What You Need to Know About Portland’s Pandemic Pay and Minimum Wage Hike
By Glenn Israel, Tara Walker, and William Wahrer
Following legal challenges by the Portland Regional Chamber of Commerce, among others, the referendum was upheld by the ME Supreme Judicial Court and the so-called hazard pay during states of emergency was delayed until January 1, 2022. The emergency-pay provision will now take effect on January 1, 2022, requiring all businesses in Portland to pay a minimum wage of $19.50 per hour for the duration of the state of emergency. The City Council will revisit this issue in its meeting on January 3, 2022.
In November 2020, voters in the City of Portland passed a referendum to increase the city’s minimum wage that will apply to businesses and workers in Portland. The referendum increased the minimum wage and required so-called hazard pay at a rate of one and a half times the regular minimum wage for all periods in which there is an emergency declaration by the city or the State that applies to the workplace.
Now that the changes are taking effect, let’s revisit some of the questions you may have as you consider what this means for your business.
What Does This Mean for my Business Today?
One aspect of the referendum relates to so-called “emergency” or “pandemic” pay, which would go into effect on January 1, 2022, requiring a minimum hourly wage of at least $19.50 per hour for all work performed during the declared state of emergency. The referendum also included year-over-year increases to the minimum wage in Portland, which would become $13.00 per hour on January 1, 2022. The emergency-pay aspect of the referendum requires Portland workers to be paid at least 1.5 times the new City of Portland minimum wage for all periods of emergency as declared by the City, or by the State if the emergency applies geographically to the workplace within the Portland city limits.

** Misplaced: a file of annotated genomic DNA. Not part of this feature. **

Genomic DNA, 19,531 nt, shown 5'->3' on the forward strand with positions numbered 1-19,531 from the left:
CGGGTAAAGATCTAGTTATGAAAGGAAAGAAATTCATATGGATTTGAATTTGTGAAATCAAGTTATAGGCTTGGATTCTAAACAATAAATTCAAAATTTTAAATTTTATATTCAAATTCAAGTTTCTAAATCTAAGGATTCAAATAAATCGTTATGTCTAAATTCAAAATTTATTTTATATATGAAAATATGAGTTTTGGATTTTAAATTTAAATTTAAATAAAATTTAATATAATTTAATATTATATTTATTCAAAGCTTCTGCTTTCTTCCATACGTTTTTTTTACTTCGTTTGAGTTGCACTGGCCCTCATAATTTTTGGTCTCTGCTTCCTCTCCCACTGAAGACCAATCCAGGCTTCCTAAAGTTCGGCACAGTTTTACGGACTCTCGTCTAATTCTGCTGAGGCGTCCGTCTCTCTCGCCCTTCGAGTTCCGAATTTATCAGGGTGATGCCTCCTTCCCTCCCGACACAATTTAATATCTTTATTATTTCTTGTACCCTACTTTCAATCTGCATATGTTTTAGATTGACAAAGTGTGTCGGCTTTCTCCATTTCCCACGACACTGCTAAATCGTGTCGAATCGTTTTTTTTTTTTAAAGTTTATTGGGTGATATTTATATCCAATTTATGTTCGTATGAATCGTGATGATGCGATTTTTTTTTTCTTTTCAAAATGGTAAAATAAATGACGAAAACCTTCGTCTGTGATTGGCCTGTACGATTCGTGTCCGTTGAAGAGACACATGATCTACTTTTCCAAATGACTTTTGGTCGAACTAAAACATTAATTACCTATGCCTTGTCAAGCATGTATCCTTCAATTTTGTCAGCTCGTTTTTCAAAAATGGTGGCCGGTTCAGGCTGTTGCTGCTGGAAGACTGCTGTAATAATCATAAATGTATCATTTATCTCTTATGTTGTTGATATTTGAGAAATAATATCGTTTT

As of the date of this writing, the Portland City Council has continued its state of emergency, which allows public meetings to take place remotely, allows certain outdoor dining and street closures. The City Council declined to repeal the state of emergency on December 20, 2021, and will reconsider the issue on January 3, 2022, after the emergency-pay provision has taken effect.
Although this provision was challenged in a high-profile lawsuit brought by the Portland Regional Chamber of Commerce, among others, in July 2021, the ME Supreme Judicial Court upheld the referendum as constitutional and a lawful exercise of voter initiative referendum powers, but the Court also held that the plain language of the ordinance was that it became effective only on January 1, 2022. Although many employers took the preventive and risk-averse measure of adopting the emergency-pay provision pending the outcome of this case, the emergency-pay provision will take effect for the first time on January 1, 2022.
Does the pandemic pay increase apply to all workers?
No. With the changes to the ordinances through this referendum, there will be no changes to any employee who works from home, for work performed from home. If employees are working from home some of the time, but present at the worksite for other times, they must be paid the increase during periods of on-site work.
What if my employees are “exempt” as defined in the Fair Labor Standards Act or under ME law?
If they are truly exempt, these increases will not apply to them. The Portland City Code adopts the definition of “employees” in Section 663(3) of Title 26 under state law. Those exemptions include the most common exemptions for the following (non-exhaustive list):
- Salaried employees who work in a bona fide executive, administrative or professional capacity and whose regular compensation, when converted to an annual rate, exceeds 3,000 times the State’s minimum hourly wage or the annualized rate established by the United States Department of Labor under the federal Fair Labor Standards Act; (as of this writing, the higher of the two is the state level, which is $36,000 per year);
- Taxicab drivers;
- Counselors or junior counselors for licensed camps;
- Certain sales employees who earn commissions (only if the hours and place of employment are not controlled by the employer);